Hybrid cloud infrastructure grew out of the business need for both the scalability and flexibility of public cloud services combined with the increased security of private cloud ownership. But can every combination of public and private cloud call itself hybrid?
With any emerging technology, terminology and jargon can become confusing. Multi-cloud and hybrid cloud are frequently used interchangeably, and while both use private and public clouds, their benefits and drawbacks are quite different.
The key difference separating hybrid and multi-cloud environments is interconnectivity. A multi-cloud environment will use different clouds for different needs, and while they may communicate data, they are not integrated.
A true hybrid cloud, however, will share a single management layer, security layer and orchestration – applications and data can be seamlessly moved between clouds and the extra computing power of the public cloud can be pulled in as needed.
To make things more confusing, a multi-cloud solution could theoretically include one or more hybrid clouds, and a hybrid cloud solution can include multiple clouds at various degrees of integration.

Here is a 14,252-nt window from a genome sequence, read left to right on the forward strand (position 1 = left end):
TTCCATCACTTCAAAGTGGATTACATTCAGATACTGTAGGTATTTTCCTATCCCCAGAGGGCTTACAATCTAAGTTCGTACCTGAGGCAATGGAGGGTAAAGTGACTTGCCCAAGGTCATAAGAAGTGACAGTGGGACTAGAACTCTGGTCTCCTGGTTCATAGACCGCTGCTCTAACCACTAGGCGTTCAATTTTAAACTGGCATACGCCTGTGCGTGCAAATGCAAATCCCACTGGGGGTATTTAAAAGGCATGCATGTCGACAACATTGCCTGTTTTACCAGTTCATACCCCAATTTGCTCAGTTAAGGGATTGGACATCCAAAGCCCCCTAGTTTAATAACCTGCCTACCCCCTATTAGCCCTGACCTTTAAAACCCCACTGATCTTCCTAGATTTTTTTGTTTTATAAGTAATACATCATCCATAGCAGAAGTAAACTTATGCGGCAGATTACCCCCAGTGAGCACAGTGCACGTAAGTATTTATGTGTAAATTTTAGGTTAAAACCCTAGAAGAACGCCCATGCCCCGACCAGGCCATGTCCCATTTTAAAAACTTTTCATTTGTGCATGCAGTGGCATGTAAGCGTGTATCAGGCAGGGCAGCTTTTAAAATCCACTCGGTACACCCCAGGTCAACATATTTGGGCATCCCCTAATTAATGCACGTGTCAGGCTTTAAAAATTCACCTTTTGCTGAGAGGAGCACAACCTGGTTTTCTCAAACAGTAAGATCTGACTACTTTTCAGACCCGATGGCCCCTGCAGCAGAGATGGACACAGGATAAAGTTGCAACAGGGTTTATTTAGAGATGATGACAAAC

Cost & Security
The most common reasons cited for multi-cloud usage are latency issues and concerns about vendor lock-in. Multi-cloud naturally means multi-vendor, and prevents a business from being held hostage by any one cloud provider.
Cost is also a factor. The upfront investment required for a secure hybrid cloud environment can be a daunting prospect – many businesses like to be able to shop around multiple cloud offerings for lower prices.
However, multi-cloud is not without its challenges. Each component and vendor in a multi-cloud solution must be assessed to make sure they meet security and compliance requirements. The lack of interconnectivity means the hybrid cloud flexibility and bird’s eye view of operations is not possible.